Crypto tax law: Portugal proposes 28% tax on capital gains

Bitcoin tax

While traders and investors have seen Portugal as a crypto-friendly region for payments and tax, the country’s government has proposed a massive 28% tax on all capital gains from cryptocurrencies held for less than twelve months. The State Budget has also proposed a 4% taxation fee for free transfers of cryptocurrencies – such as if a user has received cryptocurrency as part of an inheritance.

There has been a section added to the State Budget for 2023, noting that cryptocurrencies will be treated with a “broad and adequate” framework in order to put taxation law in place for the digital assets industry. Previously, cryptocurrencies had not been addressed in the annual State Budget because they were not seen as legal tender.

According to the budget, cryptocurrency gains will be taxed. The gains can come in from cryptocurrency activity such as trading, mining, and payments taken as cryptocurrencies. According to the document:

“Capital gains relating to crypto-assets held for a period of less than one year are subject to the rate of 28% (without prejudice to the aggregation option), with the capital gains referring to crypto assets held for more than 365 days exempt from taxation.”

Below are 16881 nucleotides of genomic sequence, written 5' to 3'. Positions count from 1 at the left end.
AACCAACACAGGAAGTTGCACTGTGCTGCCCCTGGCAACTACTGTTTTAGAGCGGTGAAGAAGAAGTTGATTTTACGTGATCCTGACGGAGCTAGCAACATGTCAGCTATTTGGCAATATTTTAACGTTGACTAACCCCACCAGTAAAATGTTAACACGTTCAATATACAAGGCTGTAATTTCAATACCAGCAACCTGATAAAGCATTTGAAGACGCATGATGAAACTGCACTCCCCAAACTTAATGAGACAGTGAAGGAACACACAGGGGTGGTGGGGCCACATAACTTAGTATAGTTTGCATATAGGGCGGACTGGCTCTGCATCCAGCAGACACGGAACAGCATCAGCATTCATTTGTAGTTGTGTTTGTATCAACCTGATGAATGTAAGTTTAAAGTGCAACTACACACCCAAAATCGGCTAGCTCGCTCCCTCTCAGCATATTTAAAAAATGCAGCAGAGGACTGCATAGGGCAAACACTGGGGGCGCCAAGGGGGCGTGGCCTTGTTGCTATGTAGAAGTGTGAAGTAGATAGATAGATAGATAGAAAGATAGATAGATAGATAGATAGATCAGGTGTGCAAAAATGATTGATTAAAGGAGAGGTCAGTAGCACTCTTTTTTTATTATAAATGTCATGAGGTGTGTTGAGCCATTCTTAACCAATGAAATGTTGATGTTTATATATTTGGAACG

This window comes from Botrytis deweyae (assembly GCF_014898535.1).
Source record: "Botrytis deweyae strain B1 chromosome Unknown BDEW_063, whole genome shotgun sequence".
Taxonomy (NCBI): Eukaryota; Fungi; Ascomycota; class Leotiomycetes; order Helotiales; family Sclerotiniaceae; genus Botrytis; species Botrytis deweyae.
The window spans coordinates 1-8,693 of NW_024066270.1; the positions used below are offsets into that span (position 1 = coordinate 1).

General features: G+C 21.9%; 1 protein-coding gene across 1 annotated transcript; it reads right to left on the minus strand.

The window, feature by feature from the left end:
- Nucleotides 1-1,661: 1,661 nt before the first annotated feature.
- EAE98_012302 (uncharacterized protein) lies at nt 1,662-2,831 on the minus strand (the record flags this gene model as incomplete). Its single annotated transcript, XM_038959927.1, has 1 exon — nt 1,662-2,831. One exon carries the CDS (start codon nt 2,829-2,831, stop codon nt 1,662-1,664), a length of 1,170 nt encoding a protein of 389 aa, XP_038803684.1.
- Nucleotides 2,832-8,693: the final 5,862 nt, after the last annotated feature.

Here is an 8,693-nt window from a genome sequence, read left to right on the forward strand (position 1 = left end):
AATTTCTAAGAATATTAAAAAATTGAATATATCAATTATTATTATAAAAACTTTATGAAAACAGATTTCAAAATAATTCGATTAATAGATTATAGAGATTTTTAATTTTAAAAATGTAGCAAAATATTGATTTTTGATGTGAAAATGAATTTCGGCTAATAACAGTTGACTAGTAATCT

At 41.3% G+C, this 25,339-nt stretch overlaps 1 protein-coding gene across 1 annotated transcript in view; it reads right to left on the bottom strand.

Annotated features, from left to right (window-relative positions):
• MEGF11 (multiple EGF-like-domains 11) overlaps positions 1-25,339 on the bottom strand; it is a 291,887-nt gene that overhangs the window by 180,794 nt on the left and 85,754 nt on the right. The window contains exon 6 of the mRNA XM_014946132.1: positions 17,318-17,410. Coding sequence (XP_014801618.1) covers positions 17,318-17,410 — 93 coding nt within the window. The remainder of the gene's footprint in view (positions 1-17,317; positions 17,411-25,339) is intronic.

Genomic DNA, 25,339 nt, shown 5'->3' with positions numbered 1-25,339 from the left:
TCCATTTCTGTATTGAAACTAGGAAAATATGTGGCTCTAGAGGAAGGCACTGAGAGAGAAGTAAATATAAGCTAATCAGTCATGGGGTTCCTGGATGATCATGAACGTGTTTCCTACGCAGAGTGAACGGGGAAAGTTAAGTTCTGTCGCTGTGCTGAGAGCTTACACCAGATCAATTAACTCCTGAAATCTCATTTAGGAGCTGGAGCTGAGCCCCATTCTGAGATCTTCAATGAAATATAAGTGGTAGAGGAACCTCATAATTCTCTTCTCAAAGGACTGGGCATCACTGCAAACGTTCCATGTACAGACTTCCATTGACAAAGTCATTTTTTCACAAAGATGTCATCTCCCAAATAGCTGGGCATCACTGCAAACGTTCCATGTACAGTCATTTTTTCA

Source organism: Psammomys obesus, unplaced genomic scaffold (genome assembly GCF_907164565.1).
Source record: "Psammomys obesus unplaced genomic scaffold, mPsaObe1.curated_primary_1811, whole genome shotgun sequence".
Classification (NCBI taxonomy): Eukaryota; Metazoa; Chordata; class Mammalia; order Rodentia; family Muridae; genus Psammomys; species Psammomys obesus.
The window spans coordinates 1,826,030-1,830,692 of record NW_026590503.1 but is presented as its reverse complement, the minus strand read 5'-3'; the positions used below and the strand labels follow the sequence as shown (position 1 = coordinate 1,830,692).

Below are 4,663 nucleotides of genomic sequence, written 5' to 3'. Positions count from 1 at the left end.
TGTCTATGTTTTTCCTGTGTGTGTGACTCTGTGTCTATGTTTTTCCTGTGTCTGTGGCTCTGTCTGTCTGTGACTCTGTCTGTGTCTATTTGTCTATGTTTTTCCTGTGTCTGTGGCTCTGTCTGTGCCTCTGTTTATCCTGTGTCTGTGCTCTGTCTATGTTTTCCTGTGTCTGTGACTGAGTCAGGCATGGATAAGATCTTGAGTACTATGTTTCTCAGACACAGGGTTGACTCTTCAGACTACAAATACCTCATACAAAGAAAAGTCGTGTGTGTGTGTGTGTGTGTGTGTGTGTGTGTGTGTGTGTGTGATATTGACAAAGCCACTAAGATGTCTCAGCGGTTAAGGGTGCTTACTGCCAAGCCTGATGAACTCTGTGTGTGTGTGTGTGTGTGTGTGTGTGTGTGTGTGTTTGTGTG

Legalities in cryptocurrency in Portugal

The section of the State Budget also notes that the proposed tax regime will help encourage security and legal certainty. According to the government document, this comes with the intention to encourage the growth and development of the cryptocurrency industry aligned with the traditional economic system.

At the end of the day, the parliament in Portugal will need to sign off on the proposed cryptocurrency tax laws. If the deny the proposition, the changes will not be enforced. However, earlier this year in March, António Mendonça Mendes – the country’s Secretary of State – stated the reason behind the taxation of capital gains that investors and traders were earning through cryptocurrency.

This wouldn’t be the first European country to take this approach to taxing cryptocurrencies. In May, Germany released a document that defined income tax legislation for cryptocurrencies.

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